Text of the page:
I made my way to the observation Tower, no other birders were present there. Careful scanning with the scope revealed a Golden Plover, 27 Wood Sandpipers and 2 Dunlin among the breeding Lapwing, Redshank and Common Snipe.These are the first returning waders I have seen this year and were most welcome. Another feature of the day were White Tailed Eagles, at least five 1st calender, one third calender and a single adult bird were in the area. 380 Greylag goose, 250 Cormorant, common eider and good numbers of Grey Heron were more expected fare, whilst a brief Hobby overhead was better. After the Tower I moved into Hoggarn and spent some time digiscoping both Red-backed Shrike and Redshank. Finally, after plenty of testing and a little practice I am finally getting a better grasp on the settings, the results are getting better.

Click on the link below for video footage of male Red-backed Shrike in 4K;
https://www.youtube.com/watch?v=wJLOjNia3-w&list=UUUWm0gG93nKzlG2XotE1F3A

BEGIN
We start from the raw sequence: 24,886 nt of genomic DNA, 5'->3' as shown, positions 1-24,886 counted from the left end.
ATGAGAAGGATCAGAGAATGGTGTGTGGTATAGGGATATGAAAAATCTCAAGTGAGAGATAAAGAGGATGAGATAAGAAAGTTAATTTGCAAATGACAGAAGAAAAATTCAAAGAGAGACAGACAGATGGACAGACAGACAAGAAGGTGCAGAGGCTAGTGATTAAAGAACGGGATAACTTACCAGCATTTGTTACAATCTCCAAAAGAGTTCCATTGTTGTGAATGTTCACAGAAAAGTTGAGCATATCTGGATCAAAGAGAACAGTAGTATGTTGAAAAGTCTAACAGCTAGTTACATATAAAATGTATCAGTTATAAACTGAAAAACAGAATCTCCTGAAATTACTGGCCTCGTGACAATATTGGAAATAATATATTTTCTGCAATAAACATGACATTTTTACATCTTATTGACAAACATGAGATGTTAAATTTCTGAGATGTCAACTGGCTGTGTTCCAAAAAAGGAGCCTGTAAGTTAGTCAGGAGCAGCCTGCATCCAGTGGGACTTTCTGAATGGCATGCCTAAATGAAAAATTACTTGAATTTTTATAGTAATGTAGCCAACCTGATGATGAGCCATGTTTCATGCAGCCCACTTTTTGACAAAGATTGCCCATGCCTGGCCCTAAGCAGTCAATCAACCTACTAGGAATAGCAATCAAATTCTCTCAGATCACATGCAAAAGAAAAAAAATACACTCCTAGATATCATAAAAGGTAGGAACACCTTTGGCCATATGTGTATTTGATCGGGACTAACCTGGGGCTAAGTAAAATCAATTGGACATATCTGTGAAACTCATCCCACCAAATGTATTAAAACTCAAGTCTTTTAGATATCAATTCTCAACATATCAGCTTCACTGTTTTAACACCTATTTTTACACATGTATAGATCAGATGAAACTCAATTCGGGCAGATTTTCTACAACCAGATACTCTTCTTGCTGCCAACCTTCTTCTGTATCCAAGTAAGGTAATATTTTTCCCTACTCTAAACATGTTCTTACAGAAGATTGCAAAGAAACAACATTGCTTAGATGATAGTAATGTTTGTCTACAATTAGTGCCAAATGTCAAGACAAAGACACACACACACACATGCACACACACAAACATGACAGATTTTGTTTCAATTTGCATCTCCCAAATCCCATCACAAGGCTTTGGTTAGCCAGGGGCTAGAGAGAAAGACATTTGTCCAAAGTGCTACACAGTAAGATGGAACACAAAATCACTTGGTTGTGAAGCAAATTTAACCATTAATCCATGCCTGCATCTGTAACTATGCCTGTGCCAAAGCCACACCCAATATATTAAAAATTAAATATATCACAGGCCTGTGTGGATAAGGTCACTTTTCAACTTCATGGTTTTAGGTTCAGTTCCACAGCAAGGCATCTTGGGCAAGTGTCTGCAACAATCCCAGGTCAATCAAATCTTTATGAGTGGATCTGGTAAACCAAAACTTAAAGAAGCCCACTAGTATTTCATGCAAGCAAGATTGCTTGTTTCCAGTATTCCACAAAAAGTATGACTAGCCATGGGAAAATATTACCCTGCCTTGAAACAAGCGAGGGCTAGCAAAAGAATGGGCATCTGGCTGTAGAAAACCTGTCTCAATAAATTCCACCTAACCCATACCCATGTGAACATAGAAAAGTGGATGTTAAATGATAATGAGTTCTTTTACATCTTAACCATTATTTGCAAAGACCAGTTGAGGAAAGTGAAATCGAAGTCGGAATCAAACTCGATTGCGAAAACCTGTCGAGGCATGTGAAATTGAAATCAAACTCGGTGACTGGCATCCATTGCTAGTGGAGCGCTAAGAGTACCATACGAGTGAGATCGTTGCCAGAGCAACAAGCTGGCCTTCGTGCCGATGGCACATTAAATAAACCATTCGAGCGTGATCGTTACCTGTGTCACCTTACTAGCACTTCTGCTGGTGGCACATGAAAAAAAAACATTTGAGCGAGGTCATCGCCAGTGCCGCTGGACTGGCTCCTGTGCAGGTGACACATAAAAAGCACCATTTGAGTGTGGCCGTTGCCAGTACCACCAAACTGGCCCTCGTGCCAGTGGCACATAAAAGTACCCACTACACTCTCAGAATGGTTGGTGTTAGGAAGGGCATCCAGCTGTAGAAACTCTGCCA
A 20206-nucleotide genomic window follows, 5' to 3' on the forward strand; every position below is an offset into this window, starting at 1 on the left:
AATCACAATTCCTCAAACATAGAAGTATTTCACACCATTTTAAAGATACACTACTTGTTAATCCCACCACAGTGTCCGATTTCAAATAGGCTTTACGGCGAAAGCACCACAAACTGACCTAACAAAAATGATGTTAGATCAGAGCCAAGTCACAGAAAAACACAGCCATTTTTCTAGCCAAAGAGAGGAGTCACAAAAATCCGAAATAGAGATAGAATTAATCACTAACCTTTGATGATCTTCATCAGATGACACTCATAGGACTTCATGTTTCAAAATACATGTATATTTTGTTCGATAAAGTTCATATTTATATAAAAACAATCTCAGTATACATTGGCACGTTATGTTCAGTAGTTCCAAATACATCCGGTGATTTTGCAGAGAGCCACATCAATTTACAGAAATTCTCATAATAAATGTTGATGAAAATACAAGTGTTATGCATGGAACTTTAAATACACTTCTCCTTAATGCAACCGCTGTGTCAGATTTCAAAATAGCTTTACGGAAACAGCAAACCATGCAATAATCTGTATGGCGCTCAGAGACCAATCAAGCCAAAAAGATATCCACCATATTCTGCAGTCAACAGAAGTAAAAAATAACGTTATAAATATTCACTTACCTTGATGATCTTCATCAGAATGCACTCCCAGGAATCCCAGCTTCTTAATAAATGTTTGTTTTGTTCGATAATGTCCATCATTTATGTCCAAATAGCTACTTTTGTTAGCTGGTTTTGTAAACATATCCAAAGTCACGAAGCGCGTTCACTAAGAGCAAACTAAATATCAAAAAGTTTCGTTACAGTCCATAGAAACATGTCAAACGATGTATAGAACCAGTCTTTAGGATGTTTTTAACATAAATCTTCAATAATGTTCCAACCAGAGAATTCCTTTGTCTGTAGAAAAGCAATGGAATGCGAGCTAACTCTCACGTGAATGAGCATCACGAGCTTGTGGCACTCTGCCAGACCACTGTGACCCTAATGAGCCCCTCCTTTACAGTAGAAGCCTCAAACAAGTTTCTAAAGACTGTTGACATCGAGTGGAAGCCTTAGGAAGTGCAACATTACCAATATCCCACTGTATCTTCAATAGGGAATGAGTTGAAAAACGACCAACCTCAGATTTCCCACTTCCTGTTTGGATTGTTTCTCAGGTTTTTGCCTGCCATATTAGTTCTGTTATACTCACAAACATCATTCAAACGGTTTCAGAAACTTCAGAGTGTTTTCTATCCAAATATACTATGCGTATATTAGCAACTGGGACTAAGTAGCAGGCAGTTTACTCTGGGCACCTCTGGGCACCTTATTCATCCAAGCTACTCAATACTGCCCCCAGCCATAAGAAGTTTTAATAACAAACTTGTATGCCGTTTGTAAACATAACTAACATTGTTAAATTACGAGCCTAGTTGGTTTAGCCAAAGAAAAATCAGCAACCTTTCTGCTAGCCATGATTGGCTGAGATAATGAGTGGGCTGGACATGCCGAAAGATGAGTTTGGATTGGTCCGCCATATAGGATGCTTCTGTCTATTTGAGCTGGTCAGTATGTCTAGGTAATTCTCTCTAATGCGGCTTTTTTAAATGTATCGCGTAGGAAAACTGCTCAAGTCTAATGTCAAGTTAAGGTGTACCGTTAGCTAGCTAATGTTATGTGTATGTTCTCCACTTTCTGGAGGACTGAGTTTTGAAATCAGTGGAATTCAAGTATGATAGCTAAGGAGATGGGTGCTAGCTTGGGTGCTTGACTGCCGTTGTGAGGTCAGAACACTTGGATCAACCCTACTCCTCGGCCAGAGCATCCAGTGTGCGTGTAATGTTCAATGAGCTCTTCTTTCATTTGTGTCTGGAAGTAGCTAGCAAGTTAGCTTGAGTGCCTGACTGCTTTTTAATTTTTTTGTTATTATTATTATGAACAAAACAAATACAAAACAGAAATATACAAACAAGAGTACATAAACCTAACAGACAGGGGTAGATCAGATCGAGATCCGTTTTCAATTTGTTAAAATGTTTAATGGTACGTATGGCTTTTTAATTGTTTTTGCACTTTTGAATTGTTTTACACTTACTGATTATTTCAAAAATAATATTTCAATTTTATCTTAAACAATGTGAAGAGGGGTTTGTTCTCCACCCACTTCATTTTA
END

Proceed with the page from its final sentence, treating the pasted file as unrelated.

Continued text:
Footage here of a scolding Common Redshank;
https://www.youtube.com/watch?v=_Dqsc2OIFO0&list=UUUWm0gG93nKzlG2XotE1F3A

Wednesday, July 09, 2014

Bittern amd Marsh Harrier, Säbysjön, 9th July 2014



 An adult Bittern flies past the Tower at Säbysjön on a memorable morning. I was rewarded with stunning views of this hard to see species today after an early start this morning...

A great early morning and afternoon birding today at Säbysjön. Norra Järvafältet. On arrival I immediately had lots of Hawfinch and a Lesser Spotted Woodpecker, as well as Wood Warbler. Mosquitos were unbearable in the woods and made it impossible to stop moving at all, such were their numbers, I made haste for the tower in order to concentrate on my target species, Bittern. On arrival there were several Marsh Harrier in the area, including a brood close by the Tower, which were watched over closely by their parents. A foraging adult female Honey Buzzard was much more unexpected and the bird gave me stunning views for around ten minutes, before it dropped to the ground out of sight. Having arrived at 6am I was hopeful of some early Bittern activity, a pair are breeding at the site this year and have been seen well by a few observers in recent days. The lake was alive with birds. Black headed Gull, Pochard, Coot, Gadwall, Mallard, Common Tern, Great Crested Grebe were all busy raising young. Better breeding species included Black-throated Divers, Whooper Swan, Osprey and Green Sandpiper. The weather was glorious and despite the wait I was happy to take it all in. Then, at 08.15am and adult Bittern flew purposefully out of the reeds in the South, allowing stunning views as it passed the tower...